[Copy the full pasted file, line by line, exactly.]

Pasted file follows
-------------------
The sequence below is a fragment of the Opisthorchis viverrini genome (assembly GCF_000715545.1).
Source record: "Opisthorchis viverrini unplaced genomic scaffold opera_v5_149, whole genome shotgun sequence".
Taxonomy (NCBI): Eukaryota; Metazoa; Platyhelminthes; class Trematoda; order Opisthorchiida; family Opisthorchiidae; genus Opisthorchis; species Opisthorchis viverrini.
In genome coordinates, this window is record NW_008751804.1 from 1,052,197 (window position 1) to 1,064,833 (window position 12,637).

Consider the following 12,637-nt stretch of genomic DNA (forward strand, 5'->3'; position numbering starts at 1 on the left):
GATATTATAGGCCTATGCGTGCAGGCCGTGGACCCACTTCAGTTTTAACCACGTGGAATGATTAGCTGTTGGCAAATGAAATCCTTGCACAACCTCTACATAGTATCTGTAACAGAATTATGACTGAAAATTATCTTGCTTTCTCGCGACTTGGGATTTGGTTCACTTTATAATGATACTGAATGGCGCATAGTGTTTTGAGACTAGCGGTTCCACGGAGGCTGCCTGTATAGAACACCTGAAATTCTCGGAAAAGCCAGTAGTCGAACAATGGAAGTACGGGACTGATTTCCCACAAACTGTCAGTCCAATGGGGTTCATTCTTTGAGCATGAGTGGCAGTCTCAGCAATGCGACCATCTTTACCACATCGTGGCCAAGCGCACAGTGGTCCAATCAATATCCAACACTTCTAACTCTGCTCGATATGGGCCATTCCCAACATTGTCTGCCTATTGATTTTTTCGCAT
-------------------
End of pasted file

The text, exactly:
The sequence below is a fragment of the Opisthorchis viverrini genome (assembly GCF_000715545.1).
Source record: "Opisthorchis viverrini unplaced genomic scaffold opera_v5_149, whole genome shotgun sequence".
Taxonomy (NCBI): Eukaryota; Metazoa; Platyhelminthes; class Trematoda; order Opisthorchiida; family Opisthorchiidae; genus Opisthorchis; species Opisthorchis viverrini.
In genome coordinates, this window is record NW_008751804.1 from 1,052,197 (window position 1) to 1,064,833 (window position 12,637).

Consider the following 12,637-nt stretch of genomic DNA (forward strand, 5'->3'; position numbering starts at 1 on the left):
GATATTATAGGCCTATGCGTGCAGGCCGTGGACCCACTTCAGTTTTAACCACGTGGAATGATTAGCTGTTGGCAAATGAAATCCTTGCACAACCTCTACATAGTATCTGTAACAGAATTATGACTGAAAATTATCTTGCTTTCTCGCGACTTGGGATTTGGTTCACTTTATAATGATACTGAATGGCGCATAGTGTTTTGAGACTAGCGGTTCCACGGAGGCTGCCTGTATAGAACACCTGAAATTCTCGGAAAAGCCAGTAGTCGAACAATGGAAGTACGGGACTGATTTCCCACAAACTGTCAGTCCAATGGGGTTCATTCTTTGAGCATGAGTGGCAGTCTCAGCAATGCGACCATCTTTACCACATCGTGGCCAAGCGCACAGTGGTCCAATCAATATCCAACACTTCTAACTCTGCTCGATATGGGCCATTCCCAACATTGTCTGCCTATTGATTTTTTCGCAT